L’esistenza dei neuroni specchio prospetta la necessità di una profonda modifica nelle attuali concezioni riguardanti il modo di operare della nostra mente. Sicuramente tale scoperta implica un drastico ridimensionamento del modello di mente prospettato dalla psicologia cognitivista (vedi cognitivismo), basato sull’analogia funzionale con i calcolatori. Questo tipo di approccio concentra i propri sforzi soprattutto nel definire le regole formali che sarebbero alla base del funzionamento della mente, ignorando completamente il ruolo dell’esperienza corporea legata al comportamento motorio. I neuroni specchio implicano infatti l’esistenza di un meccanismo che consente di comprendere immediatamente il significato delle azioni altrui e persino delle intenzioni ad esse sottese senza porre in atto alcun tipo di ragionamento.
Le ricerche sui neuroni specchio sono ancora agli inizi, ma è probabile - come osserva il neuroscienziato Vilayanur Ramachandran - che si tratti di una delle più importanti scoperte degli ultimi decenni, destinata ad avere profonde ripercussioni nel nostro modo di concepire la mente.
INTERVISTA A GIACOMO RIZZOLATTI
Challenges for the third week
Look for evidences in favour or against the sensorymotor coupling, that is the hypothesis that perceptual and motor systems evolved and works as one.
Un esempio di integrazione sensomotoria può essere ritrovato nei processi di elaborazione musicale, essendo questo un processo che richiede un’integrazione tra processi percettivi ed esecutivi. L’articolo a cui fa riferimento il link inserito di seguito (e che invito a consultare per una chiarificazione sulle metodologie e gli strumenti utilizzati oltre che per un maggiore dettaglio circa le conclusioni ottenute) fa riferimento ad un interessante esperimento effettuato per cercare di comprendere ed analizzare le dinamiche che si vengono a creare nei legami tra percezione ed azione, confrontando variabili diverse: gesto musicale, notazione e suono. L’esperimento si propone di misurare gli effetti sull’azione prodotti da stimoli uditivi musicali congruenti o incongruenti con le note da eseguire. Secondo l’interpretazione degli autori, che hanno registrato tempi di reazione più lunghi nel caso di stimoli incongruenti, il suono pre-attiverebbe la rappresentazione motoria necessaria alla produzione dello stesso, causando così una facilitazione o un’inibizione nell’esecuzione.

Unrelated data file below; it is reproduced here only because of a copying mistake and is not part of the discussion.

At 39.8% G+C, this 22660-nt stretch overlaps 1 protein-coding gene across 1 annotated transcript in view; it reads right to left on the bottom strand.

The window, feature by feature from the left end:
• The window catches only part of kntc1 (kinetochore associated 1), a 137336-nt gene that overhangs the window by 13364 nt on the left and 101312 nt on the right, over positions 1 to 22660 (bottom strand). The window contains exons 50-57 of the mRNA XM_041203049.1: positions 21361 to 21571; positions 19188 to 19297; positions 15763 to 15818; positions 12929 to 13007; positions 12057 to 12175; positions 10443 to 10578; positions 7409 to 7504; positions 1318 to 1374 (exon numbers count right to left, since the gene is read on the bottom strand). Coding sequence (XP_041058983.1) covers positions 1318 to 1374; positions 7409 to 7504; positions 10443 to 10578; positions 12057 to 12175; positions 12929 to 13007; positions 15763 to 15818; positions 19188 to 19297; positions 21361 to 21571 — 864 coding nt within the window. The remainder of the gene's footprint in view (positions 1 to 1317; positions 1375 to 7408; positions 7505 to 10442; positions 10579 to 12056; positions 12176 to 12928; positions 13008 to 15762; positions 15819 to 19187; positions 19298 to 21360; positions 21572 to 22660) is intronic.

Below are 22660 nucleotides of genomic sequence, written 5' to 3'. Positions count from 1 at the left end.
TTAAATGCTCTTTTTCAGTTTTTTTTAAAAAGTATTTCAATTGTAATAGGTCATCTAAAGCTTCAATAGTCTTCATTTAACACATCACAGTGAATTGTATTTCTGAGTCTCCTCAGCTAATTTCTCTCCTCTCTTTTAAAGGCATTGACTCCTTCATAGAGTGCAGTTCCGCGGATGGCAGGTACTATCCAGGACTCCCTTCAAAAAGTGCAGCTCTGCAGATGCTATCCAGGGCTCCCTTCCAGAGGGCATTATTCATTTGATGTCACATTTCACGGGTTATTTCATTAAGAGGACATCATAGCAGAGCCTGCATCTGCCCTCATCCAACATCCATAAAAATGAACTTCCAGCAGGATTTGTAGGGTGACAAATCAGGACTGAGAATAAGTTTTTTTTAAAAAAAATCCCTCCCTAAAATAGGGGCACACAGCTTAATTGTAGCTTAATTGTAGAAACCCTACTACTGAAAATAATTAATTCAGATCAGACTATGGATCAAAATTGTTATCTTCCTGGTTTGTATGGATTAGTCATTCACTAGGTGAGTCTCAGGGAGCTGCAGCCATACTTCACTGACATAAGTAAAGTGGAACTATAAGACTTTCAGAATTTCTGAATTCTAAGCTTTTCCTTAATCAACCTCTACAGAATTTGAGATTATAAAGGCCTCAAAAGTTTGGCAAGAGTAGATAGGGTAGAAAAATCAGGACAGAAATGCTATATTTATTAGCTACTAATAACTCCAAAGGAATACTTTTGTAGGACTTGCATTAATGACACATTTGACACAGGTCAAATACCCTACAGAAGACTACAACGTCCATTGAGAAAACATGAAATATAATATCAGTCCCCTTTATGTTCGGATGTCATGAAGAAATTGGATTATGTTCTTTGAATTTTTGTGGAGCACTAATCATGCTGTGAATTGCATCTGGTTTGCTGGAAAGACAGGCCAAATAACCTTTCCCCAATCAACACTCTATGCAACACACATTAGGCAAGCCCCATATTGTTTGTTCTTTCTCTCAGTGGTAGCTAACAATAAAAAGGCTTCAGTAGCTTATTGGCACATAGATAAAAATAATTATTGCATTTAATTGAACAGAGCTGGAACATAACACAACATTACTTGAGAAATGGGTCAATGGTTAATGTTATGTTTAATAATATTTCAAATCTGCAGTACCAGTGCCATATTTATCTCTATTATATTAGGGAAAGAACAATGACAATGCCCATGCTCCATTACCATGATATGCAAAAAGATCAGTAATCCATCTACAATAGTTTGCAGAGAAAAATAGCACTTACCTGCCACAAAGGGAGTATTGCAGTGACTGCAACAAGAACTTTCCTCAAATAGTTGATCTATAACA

Challenge for the first week
What is a scientific theory of the mind (of the mental life); and in what is it similar/different in their components/structure to theories of other natural phenomena like the ones occurring in physics, biology?
As a General Term, Phenomenal Property Has no Ontological Status
Chienchih Chi, July 21, 2003
SPCW 2003 Conference, Santa Fe, New Mexico
Scientific theories and natural phenomena
Science is supposed to be theories or explanations of natural phenomena. I assume that if there is a natural phenomenon, then there is a possible cognitive mechanism that can (form a scientific theory to) explain or understand this phenomenon. Thus, if something X is impossible for any possible cognitive mechanism to form a scientific theory to explain it, then X is not a natural phenomenon. This definition denies the possibility that there is something in the ontological world, but totally unrecognizable by any possible cognitive mechanism. Thus, if we know that there is no possible scientific theory or understanding for X, then we can reach the conclusion that X is not a natural phenomenon.
What does it mean to say that X is, or is not a natural phenomenon? This needs more explanations. For example, the formula E = MC2 is a scientific theory that expresses a relation between natural phenomena E (energy), M (mass), and C (the speed of light). We believe that energy, mass and the speed of light are natural phenomena. Taking energy as an example, there are a lot of different types of energies, but we can consider them to belong to the same thing called energy. There is at least one respect or property that is shared among those different energies, and we use the general (or abstract) term energy to refer to this property. Although we may not find any individual entity that exactly matches the general term, we can still consider the general term as referring to a natural phenomenon or natural property. However, if there is no shared property among different types of energies, then there is no way to consider the general term energy as a natural phenomenon, which means that the term energy refers to nothing in the world.
A natural phenomenon plays a causal or functional role in the world. We can create a scientific theory (e.g. E = MC2) to describe its role or relations with other natural phenomena. If all causal roles can be explained in a theory, then this theory is the complete causal explanation of the world. This kind of theory is generally believed possible. But, even if we can produce this kind of theory, we cannot still explain phenomenal properties of the mind.
The problem of the irreducibility of the mind